Injuries to key players were to be the main factor in Wigan Athletic’s relegation from the Premier League that season. Indeed by the time the FA Cup Final came in May, Martinez was deprived of not only Ramis, but also of fellow central defenders Gary Caldwell and Maynor Figueroa and wing back Jean Beausejour. Midfielders Roger Espinoza and James McArthur were to be employed as wing backs, with a back three of Alcaraz, Emmerson Boyce and Paul Scharner. But, not surprisingly, the energy dissipated in that fabulous victory was to be lacking three days later when the 4-1 defeat at Arsenal sent Latics to the Championship.

Neither Alcaraz nor Ramis was able to reach their peak form again in the future. Martinez was to take Alcaraz with him to Everton, but the big Paraguayan was to struggle with injury and poor form, his release at the end of last season proving no surprise. Following a long period of recuperation Ramis had some good moments under Owen Coyle and Uwe Rosler, but niggling injuries were to constantly plague him. He was subsequently released by Malky Mackay in January 2015 to join Levante in La Liga.

Both UD Las Palmas and Eibar would have known of the two players’ injury issues prior to signing them this summer. Each signed a one year deal.  They are clearly calculated gambles by newly promoted clubs looking for experienced central defenders to do a short term job for them in a highly competitive league. Up to this point Alcaraz has played in all five league games for UD and Ramis in the first four for Eibar.

Gary Caldwell’s acquisition of Kevin McNaughton was also a calculated gamble. McNaughton has been a fine player in his time in the Premier League and Championship, but injury meant he only made 9 appearances for Bolton Wanderers last season. The 32 year old had fallen out of favour with Neil Lennon who had been critical of the player’s fitness. McNaughton’s his misery was compounded by a fractured fibula at the beginning of March in a match against Reading. It had been his first start since October. McNaughton is on a one year contract at Wigan.

Given the return to Everton of Jonjoe Kenny following a two month loan, Caldwell will be hoping that McNaughton will make a swift recovery from the hamstring injury that has kept him out since the Gillingham game a month ago. In the meantime he will either look for an out-of-contract or loan signing to provide further cover at right back/wing back, although midfielders Tim Chow and Max Power have experience in that position.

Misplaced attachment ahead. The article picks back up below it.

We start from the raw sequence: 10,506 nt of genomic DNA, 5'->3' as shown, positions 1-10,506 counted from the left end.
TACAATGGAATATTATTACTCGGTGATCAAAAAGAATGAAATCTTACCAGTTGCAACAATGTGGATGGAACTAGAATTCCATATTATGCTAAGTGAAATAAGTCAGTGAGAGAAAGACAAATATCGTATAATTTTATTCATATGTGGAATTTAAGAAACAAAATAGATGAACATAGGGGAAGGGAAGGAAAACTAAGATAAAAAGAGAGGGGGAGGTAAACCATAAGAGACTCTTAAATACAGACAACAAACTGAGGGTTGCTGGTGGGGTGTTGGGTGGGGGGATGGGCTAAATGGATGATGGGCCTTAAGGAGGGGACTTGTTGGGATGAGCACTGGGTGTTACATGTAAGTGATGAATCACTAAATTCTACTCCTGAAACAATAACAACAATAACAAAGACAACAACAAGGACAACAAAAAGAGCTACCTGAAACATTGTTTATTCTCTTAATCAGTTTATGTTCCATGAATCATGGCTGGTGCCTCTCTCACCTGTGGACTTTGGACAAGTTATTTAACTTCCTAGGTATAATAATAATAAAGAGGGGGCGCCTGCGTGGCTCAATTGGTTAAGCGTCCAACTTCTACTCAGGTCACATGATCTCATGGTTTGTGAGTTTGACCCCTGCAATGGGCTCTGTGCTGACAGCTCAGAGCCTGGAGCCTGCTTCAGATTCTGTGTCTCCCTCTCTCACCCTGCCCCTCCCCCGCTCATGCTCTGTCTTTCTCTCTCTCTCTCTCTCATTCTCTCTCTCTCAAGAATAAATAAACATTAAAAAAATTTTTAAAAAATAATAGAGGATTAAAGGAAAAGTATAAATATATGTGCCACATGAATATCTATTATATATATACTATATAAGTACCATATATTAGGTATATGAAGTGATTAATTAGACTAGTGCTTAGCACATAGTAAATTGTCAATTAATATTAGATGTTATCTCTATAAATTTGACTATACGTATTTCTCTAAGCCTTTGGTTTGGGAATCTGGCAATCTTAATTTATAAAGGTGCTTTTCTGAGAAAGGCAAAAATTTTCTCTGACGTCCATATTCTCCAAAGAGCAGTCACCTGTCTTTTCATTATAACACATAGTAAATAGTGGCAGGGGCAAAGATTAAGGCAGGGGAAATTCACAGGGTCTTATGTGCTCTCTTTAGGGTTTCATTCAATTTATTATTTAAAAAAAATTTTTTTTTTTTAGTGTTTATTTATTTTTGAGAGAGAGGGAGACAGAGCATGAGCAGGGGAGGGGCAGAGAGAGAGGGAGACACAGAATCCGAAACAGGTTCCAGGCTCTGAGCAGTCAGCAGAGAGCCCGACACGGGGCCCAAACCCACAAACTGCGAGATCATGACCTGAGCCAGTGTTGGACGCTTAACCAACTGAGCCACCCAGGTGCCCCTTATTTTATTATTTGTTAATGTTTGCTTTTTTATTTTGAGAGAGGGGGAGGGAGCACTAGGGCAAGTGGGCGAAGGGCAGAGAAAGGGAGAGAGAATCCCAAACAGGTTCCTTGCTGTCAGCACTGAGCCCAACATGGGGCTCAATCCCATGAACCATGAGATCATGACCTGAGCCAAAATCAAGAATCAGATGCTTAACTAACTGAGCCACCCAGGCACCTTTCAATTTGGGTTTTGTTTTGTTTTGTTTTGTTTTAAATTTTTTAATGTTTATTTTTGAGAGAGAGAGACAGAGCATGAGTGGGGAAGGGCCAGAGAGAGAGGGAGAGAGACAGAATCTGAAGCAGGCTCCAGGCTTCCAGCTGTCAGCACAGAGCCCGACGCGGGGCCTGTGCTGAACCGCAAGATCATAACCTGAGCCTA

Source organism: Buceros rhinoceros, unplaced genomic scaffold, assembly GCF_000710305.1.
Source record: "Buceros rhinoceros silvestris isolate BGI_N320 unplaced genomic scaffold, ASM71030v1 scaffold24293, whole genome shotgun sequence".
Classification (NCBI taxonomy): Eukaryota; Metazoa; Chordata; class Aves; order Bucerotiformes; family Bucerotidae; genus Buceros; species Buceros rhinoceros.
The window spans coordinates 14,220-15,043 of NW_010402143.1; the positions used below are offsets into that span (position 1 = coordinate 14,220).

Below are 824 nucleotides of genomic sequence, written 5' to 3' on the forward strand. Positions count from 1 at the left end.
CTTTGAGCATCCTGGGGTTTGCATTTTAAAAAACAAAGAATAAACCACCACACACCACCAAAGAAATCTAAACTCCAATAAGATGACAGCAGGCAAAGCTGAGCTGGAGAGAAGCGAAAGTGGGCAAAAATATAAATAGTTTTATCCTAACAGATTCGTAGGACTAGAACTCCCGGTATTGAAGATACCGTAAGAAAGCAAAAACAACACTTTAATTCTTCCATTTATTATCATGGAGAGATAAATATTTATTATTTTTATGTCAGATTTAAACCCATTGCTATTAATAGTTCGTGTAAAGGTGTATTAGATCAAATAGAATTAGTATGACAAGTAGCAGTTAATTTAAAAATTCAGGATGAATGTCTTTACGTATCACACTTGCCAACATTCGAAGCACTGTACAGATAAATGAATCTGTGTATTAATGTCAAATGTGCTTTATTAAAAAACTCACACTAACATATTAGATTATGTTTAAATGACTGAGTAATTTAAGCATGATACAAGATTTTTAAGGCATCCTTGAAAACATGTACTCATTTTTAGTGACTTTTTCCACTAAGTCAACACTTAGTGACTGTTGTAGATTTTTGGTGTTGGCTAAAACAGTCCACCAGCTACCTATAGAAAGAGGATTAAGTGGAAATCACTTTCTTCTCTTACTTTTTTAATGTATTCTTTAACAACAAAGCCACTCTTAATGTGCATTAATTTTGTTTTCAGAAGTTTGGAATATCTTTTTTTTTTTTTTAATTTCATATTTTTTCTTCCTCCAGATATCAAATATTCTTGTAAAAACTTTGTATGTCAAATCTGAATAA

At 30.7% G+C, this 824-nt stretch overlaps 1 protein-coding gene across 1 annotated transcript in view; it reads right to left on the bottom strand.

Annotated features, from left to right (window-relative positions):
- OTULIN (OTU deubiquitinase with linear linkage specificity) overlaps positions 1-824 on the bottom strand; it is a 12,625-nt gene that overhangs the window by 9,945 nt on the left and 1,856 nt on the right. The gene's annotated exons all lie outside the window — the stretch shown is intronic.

Caldwell took a bigger gamble in signing the 29 year old Craig Davies from Bolton on a two year contract. The big striker has had his fill of injury problems in his career, but none more than last season when he was restricted to just three starts from the turn of the year following a succession of hamstring problems.

After a series of excellent displays Davies missed the Fleetwood match with a hamstring injury. However, Caldwell explained to Wigan Today that:

“We knew his history when we signed him, and I have to say the fitness coaches and the physios have done magnificent with him. The actual injury he has now is on the other leg and is very minor for a hamstring injury. We’re looking after him very well and I’m sure he’ll be back stronger than ever.”

At his best, Davies is surely among the top central strikers in League 1. The question is whether he can overcome his hamstring problems and stay fit.

Other than McNaughton and Davies, Latics were also without Will Grigg, Francisco Junior, Craig Morgan and Haris Vuckic and for the Fleetwood game.

Grigg has torn ligaments in his elbow and missed the Fleetwood match after previously being away for international duty.  Morgan damaged his shoulder against Crewe on August 29th and Vuckic injured his ankle at Port Vale.

Junior has not played for a month due to a muscle injury, having been substituted at half time at Gillingham.

All of the six would surely challenge for a place in the starting line-up were they fit.

Injuries can make or break a club’s season, as Martinez found out in 2012-13.

It is to be hoped that Caldwell will have more good fortune in this regard than his ex-boss. Given their recent history Davies and McNaughton will have a challenge on their hands to regain their fitness and maintain it over the course the season. Caldwell and his coaches know that and will carefully monitor the two players’ fitness.

In the meantime Caldwell will be hoping that there will be no long term injuries to key players this season. Latics have had more than their fair share of those over recent years. Maybe the pendulum will turn in their favour this time around?

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Gary Caldwell – the right man for the job

 

In February 2007 the 33 year old Roberto Martinez gave up his playing career to take over from Kenny Jackett as manager of Swansea City. Despite his lack of experience Martinez’ appointment was viewed favourably by the majority of the fans. He had left Swansea for Chester the previous summer after falling out of favour with Jackett. Martinez had spent three years with the Swans as a player, captaining them to League Two promotion 2005, also lifting the LDV Vans Trophy and the FAW Premier Cup twice.

David Sharpe’s bold move in appointing the 32 year old Gary Caldwell as manager bears a strong parallel to those events at Swansea. Caldwell was an outstanding captain and the club’s Player of the Season in 2011-12 when Latics miraculously escaped relegation by winning seven of their last nine Premier League games, beating Arsenal, Liverpool and Manchester United in the process. His play always epitomized one hundred percent effort, with a never say die attitude. Moreover Caldwell was the general on the field of play who cajoled his teammates into following the manager’s game plan.